Were you surprised by the sharp decline of SAFC fortunes under Martin O’Neill’s managership or were you too busy enjoying it?
I was never all that keen on Martin O’Neill, he was a great moaner always looking for excuses and scapegoats when things went wrong, however I did think he was a good coach and to be honest I thought he would do better. Whilst I wouldn’t want Sunderland to finish above Newcastle in the league I wouldn’t want to see them relegated.
Do you have special memories of any past derby games?
No special derby memories. They are all special. The ones we won especially good, the draws especially ok, the ones we lost especially bloody awful.
Top four this season in order and – rather more important – the bottom three?
Top four: Man U, Man C, Gooners, Chelsea. Bottom Three: QPR, Reading, Wigan.
What do you make of cheating – diving, feigning injury, surrounding the ref, wasting time, shirtpulling, obstruction at corners etc? Too much fuss made about it since everyone’s at it or a scourge that has to be eliminated from the game?
The cheating issue has to be addressed by all the games administrators and steps taken to eliminate the worst excesses. I do fear that if the authorities don’t take action the game will start to decline and eventually fans will stay away.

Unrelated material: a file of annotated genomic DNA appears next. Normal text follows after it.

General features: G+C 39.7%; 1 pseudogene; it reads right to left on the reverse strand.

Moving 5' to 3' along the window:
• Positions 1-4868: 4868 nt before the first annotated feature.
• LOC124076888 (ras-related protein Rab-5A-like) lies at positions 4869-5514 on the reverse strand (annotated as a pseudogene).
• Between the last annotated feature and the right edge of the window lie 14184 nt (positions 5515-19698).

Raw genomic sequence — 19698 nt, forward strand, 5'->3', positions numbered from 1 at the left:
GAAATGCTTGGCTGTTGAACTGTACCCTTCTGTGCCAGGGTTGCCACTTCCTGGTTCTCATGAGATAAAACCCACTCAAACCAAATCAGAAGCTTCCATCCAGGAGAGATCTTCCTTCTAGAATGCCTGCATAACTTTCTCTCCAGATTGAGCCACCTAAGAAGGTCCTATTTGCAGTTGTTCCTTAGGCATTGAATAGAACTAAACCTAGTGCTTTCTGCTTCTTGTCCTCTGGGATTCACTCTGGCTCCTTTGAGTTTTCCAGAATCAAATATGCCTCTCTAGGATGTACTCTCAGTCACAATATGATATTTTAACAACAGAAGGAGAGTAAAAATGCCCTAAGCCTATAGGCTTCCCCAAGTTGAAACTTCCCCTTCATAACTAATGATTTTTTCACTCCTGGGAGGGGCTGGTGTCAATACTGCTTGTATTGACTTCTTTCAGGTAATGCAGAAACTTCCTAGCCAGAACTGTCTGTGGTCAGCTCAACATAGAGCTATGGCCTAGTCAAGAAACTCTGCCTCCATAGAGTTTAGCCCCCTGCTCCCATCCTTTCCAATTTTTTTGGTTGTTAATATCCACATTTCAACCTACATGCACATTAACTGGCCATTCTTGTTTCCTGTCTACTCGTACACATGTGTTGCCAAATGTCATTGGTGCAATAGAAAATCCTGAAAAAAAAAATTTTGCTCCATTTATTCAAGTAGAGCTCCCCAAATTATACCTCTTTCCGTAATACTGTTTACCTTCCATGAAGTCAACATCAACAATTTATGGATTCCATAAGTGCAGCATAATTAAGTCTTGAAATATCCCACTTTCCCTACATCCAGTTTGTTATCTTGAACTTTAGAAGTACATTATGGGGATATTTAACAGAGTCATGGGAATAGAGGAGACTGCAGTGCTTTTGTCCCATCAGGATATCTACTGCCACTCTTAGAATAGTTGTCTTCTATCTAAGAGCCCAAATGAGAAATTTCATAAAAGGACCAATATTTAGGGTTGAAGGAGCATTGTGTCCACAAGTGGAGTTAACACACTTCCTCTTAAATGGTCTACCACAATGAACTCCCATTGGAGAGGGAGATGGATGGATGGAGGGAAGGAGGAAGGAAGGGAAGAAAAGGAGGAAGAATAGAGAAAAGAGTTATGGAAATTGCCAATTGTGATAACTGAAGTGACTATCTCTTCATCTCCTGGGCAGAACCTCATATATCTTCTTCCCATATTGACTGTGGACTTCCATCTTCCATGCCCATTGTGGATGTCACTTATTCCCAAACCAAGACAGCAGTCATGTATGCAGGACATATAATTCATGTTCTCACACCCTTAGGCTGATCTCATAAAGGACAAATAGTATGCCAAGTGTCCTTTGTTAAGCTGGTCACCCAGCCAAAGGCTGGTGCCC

See Monsieur Salut’s Sunderland musings at ESPN: http://espnfc.com/blog/_/name/sunderland?cc=5739
Club vs country: who wins for you and why?
Country before club for me every time because I’m a patriot where sport is concerned. I was there in 1966 and remember the euphoria and fabulous feeling of pride we all had and before I die I’d like to go through it all again. Bit naïve really but what the hell? I can dream.
How will you keep tabs on the match and what will be the score?
I will probably watch the match down the pub (Bird in Hand) – more atmosphere there than at home and the ale’s not too bad either. Score will be 2 2.
* Clive Urquhart on himself: : I’m 69 years young, married to Christine and have our children all left home. I did a five-year apprenticeship as a sheet metal worker after I left school at 15 and finished my main working career as the UK manufacturing director of the world’s largest noise control company. I had prostate cancer now in total remission, and a total knee replacement in my left leg. I do a two-hour workout at a gym twice a week, swim 36 lengths of our local pool twice weekly and try to fit in two games of golf. I am a member of the Western Front Association and have a particular interest in the Battle of the Somme.
I have followed Newcastle United since I was five years old and have watched them play on nearly all the grounds south of Birmingham over the years. It’s a real treat, all too rare, to get to a game at St James’ Park. I don’t find it easy to get hold of tickets these days. My son, Christopher, who lives in Alabama, is also a great fan unlike his two brothers. He picks up all the games on TV there (Barry Venison is a commentator) and we have long chats on the phone about team selection, tactics etc.
Interview: Colin Randall (who met Clive and Christine on holiday in Sri Lanka this year; the photo is from a visit to a tea plantation)